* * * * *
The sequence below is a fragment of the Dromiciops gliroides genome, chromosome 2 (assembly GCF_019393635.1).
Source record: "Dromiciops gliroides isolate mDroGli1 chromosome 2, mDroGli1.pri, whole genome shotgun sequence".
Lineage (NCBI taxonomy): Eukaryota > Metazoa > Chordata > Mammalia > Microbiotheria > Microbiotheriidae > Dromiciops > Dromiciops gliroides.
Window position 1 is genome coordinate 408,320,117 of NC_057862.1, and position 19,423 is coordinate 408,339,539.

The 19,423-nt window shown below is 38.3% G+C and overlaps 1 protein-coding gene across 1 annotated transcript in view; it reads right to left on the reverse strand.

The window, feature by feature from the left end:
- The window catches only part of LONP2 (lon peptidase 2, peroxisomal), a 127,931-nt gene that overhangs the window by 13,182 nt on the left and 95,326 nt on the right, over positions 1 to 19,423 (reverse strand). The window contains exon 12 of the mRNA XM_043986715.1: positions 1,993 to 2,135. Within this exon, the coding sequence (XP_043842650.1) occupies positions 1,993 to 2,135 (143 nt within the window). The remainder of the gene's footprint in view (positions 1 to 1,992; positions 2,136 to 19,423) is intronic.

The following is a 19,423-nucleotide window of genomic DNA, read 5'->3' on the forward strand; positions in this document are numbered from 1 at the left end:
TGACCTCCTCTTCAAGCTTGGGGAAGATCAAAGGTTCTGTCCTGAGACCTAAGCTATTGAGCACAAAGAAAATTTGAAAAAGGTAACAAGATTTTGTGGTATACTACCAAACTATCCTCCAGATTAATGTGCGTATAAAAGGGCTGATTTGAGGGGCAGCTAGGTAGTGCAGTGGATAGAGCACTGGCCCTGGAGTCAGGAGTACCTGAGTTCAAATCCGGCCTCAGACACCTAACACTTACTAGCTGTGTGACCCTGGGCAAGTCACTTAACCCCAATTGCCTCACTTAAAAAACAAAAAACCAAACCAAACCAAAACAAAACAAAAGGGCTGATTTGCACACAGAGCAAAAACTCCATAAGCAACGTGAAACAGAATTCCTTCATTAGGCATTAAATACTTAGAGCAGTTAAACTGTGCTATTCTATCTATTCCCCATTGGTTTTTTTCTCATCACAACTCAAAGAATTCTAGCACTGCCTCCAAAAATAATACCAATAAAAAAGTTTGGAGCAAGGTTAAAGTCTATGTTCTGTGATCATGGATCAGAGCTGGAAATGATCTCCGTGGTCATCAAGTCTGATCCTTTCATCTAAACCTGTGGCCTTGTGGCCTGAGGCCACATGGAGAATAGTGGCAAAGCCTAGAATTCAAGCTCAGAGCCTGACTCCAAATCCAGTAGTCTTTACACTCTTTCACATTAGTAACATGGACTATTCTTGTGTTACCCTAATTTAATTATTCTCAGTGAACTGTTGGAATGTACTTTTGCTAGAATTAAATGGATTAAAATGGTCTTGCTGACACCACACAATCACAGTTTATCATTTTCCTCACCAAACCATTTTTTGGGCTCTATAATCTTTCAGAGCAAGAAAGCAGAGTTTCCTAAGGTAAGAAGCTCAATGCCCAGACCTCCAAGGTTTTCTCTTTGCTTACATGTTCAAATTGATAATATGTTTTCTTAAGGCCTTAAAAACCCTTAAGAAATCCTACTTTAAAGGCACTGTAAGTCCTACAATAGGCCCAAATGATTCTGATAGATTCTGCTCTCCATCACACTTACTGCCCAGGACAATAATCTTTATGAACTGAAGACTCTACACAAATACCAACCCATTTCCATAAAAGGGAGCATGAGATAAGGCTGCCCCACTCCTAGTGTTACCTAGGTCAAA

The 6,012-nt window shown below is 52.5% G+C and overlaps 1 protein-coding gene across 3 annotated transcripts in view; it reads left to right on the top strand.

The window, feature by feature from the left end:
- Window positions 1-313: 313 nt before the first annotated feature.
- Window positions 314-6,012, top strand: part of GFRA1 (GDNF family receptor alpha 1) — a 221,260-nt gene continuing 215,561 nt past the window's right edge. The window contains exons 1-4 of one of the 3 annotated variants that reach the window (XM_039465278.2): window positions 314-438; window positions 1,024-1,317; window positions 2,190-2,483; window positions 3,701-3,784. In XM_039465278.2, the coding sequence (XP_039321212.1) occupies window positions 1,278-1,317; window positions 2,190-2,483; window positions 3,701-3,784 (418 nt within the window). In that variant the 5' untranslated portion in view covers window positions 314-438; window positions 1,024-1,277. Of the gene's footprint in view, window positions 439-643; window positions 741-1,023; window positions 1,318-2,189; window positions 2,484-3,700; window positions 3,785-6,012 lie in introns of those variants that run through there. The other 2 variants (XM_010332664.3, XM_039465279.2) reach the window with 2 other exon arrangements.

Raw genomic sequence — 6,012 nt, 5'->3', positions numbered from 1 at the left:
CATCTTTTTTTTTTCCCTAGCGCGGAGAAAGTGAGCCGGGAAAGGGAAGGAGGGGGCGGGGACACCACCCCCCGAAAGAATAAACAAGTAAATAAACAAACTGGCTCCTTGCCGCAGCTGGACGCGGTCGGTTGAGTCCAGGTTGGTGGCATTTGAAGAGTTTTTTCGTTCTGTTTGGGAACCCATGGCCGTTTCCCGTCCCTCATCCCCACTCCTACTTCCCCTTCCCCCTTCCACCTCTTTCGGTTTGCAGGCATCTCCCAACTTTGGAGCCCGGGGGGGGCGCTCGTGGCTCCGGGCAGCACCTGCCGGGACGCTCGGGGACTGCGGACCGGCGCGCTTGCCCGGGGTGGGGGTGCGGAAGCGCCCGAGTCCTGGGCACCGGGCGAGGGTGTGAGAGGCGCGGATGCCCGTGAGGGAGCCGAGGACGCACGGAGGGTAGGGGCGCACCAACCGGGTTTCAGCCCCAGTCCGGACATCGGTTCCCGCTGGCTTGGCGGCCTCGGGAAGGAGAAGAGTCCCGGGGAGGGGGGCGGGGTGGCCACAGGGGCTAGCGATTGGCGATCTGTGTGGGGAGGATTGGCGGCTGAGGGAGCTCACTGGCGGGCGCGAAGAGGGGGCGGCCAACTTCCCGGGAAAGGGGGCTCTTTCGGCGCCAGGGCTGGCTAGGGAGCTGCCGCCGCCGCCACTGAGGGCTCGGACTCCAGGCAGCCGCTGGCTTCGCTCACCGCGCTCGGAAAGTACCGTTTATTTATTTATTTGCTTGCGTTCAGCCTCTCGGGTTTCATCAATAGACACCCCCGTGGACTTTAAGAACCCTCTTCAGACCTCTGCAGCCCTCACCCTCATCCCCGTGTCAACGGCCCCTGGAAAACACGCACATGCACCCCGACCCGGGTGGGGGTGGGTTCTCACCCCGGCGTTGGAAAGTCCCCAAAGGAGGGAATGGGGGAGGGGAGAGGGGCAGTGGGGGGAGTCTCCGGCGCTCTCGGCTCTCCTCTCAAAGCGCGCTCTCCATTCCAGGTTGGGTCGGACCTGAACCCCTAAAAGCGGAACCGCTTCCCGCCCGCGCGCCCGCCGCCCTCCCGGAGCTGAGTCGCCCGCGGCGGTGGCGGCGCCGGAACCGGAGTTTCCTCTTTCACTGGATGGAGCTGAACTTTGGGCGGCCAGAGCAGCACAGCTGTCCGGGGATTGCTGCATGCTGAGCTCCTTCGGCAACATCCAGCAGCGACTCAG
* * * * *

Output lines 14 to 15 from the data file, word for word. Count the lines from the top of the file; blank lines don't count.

Raw genomic sequence — 6,012 nt, 5'->3', positions numbered from 1 at the left:
CATCTTTTTTTTTTCCCTAGCGCGGAGAAAGTGAGCCGGGAAAGGGAAGGAGGGGGCGGGGACACCACCCCCCGAAAGAATAAACAAGTAAATAAACAAACTGGCTCCTTGCCGCAGCTGGACGCGGTCGGTTGAGTCCAGGTTGGTGGCATTTGAAGAGTTTTTTCGTTCTGTTTGGGAACCCATGGCCGTTTCCCGTCCCTCATCCCCACTCCTACTTCCCCTTCCCCCTTCCACCTCTTTCGGTTTGCAGGCATCTCCCAACTTTGGAGCCCGGGGGGGGCGCTCGTGGCTCCGGGCAGCACCTGCCGGGACGCTCGGGGACTGCGGACCGGCGCGCTTGCCCGGGGTGGGGGTGCGGAAGCGCCCGAGTCCTGGGCACCGGGCGAGGGTGTGAGAGGCGCGGATGCCCGTGAGGGAGCCGAGGACGCACGGAGGGTAGGGGCGCACCAACCGGGTTTCAGCCCCAGTCCGGACATCGGTTCCCGCTGGCTTGGCGGCCTCGGGAAGGAGAAGAGTCCCGGGGAGGGGGGCGGGGTGGCCACAGGGGCTAGCGATTGGCGATCTGTGTGGGGAGGATTGGCGGCTGAGGGAGCTCACTGGCGGGCGCGAAGAGGGGGCGGCCAACTTCCCGGGAAAGGGGGCTCTTTCGGCGCCAGGGCTGGCTAGGGAGCTGCCGCCGCCGCCACTGAGGGCTCGGACTCCAGGCAGCCGCTGGCTTCGCTCACCGCGCTCGGAAAGTACCGTTTATTTATTTATTTGCTTGCGTTCAGCCTCTCGGGTTTCATCAATAGACACCCCCGTGGACTTTAAGAACCCTCTTCAGACCTCTGCAGCCCTCACCCTCATCCCCGTGTCAACGGCCCCTGGAAAACACGCACATGCACCCCGACCCGGGTGGGGGTGGGTTCTCACCCCGGCGTTGGAAAGTCCCCAAAGGAGGGAATGGGGGAGGGGAGAGGGGCAGTGGGGGGAGTCTCCGGCGCTCTCGGCTCTCCTCTCAAAGCGCGCTCTCCATTCCAGGTTGGGTCGGACCTGAACCCCTAAAAGCGGAACCGCTTCCCGCCCGCGCGCCCGCCGCCCTCCCGGAGCTGAGTCGCCCGCGGCGGTGGCGGCGCCGGAACCGGAGTTTCCTCTTTCACTGGATGGAGCTGAACTTTGGGCGGCCAGAGCAGCACAGCTGTCCGGGGATTGCTGCATGCTGAGCTCCTTCGGCAACATCCAGCAGCGACTCAG